I’m currently working my way through the book, Done with the Crying: Help and Healing for Mothers of Estranged Adult Children, by Sheri McGregor, MA and sharing my thoughts and responses as posts on this blog.
In her book, McGregor suggests writing down things the estranged parent can do to help themselves that are specific to their situation. So here’s my list.
Ways I Can Help Myself:
- Don’t drink. In my case, it can actually be life-threatening because alcohol is a dangerous combination with some of the medications I take. Alcohol can also loosen inhibitions which can cause a loss of rational thinking. A dangerous thing when you’re feeling suicidal.
- Seek counseling from professionals. Fortunately I was already seeing a counselor at my university to help deal with some issues about returning to Grad school. After I spent a week in the hospital on Suicide Watch, I also started seeing another counselor in my community because I knew as soon as I graduate in June, I’ll lose access to the school psychologist.
- Stay in closer contact with people who previously were on the edges of my life. I was so close to my kids, I didn’t feel the need for many other relationships. Now I see this was a huge mistake. It left me almost completely alone to deal with things. I need to make an effort to rekindle friendships.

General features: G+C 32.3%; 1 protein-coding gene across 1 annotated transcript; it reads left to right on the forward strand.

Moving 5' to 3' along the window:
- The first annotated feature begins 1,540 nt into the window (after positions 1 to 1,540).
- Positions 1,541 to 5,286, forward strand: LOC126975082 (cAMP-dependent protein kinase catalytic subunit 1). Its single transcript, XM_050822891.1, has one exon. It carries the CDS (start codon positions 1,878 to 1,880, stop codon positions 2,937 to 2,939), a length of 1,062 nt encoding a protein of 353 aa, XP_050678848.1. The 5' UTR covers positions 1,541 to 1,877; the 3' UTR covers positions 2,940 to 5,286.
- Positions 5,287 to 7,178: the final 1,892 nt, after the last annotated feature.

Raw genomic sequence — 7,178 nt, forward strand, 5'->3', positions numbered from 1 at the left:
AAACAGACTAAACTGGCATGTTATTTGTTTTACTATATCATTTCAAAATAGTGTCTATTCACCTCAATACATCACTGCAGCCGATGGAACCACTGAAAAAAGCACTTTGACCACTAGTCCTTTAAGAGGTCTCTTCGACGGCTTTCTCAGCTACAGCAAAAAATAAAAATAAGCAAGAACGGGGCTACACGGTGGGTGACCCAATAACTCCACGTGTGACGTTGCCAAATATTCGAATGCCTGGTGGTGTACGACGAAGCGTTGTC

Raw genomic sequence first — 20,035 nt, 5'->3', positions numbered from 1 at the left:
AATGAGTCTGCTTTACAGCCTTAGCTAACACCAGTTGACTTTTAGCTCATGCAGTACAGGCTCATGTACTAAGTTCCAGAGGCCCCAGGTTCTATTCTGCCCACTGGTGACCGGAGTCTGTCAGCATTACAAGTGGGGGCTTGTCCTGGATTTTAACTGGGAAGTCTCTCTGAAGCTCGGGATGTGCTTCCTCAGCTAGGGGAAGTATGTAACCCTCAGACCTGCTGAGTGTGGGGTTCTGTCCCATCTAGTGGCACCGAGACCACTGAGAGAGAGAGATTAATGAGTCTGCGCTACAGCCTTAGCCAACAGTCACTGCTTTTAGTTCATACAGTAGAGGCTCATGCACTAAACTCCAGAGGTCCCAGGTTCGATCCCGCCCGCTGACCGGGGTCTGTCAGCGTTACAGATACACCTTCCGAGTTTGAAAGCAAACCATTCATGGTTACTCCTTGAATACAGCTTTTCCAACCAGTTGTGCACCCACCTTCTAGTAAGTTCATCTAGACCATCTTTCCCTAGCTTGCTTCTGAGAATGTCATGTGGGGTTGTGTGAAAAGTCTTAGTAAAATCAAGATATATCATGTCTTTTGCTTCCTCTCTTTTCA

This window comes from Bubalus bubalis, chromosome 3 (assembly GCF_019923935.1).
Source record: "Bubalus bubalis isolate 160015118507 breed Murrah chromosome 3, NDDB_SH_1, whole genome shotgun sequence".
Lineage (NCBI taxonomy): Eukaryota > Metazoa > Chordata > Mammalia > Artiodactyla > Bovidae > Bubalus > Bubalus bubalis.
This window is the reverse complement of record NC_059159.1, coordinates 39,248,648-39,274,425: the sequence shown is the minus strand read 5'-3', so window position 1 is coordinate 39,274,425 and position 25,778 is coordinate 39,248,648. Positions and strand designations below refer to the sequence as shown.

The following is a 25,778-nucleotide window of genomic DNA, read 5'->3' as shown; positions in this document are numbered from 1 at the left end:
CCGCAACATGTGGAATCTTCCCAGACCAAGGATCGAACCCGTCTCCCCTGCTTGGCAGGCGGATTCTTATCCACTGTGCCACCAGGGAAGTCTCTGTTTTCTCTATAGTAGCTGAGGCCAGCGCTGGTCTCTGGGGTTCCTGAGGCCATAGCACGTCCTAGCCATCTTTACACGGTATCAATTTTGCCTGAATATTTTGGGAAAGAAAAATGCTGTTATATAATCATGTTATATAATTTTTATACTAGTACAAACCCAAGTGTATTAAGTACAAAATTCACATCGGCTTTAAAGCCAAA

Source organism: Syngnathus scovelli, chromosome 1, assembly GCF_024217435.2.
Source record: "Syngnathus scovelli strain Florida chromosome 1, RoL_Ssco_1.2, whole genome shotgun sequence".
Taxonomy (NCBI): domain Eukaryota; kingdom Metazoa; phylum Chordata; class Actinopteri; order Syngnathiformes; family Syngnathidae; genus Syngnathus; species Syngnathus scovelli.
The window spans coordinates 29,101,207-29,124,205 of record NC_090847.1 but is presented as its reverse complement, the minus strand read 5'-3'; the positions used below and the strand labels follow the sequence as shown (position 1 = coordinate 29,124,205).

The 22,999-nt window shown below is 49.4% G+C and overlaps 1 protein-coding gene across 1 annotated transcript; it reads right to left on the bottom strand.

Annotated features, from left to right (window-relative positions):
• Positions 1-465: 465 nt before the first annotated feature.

- Set up an emergency contact person. Due to my tendency to slip into severe depression and suicidal thoughts when the pain gets to be too much for me, one of my counselors recommended I have someone set up who I can call, day or night, who can come over and keep an eye on me. Not to counsel or to help, but to be there and help me make the decision if I need to go the hospital or not. Last time I had to drive myself to the hospital which was super scary now that I look back on it because I was very tempted to drive off a bridge or crash my car the entire drive.
- Get exercise and fresh air. I joined a local gym and work out several times a week now. I try to take regular walks, and when the weather’s nice, I go to a local beach and bask in the sunshine. I live in rainy Western Washington, so sunshine is essential to combat Seasonal Affectiveness Disorder (SAD) which I don’t need to add to my current list of overwhelming emotions and sadness.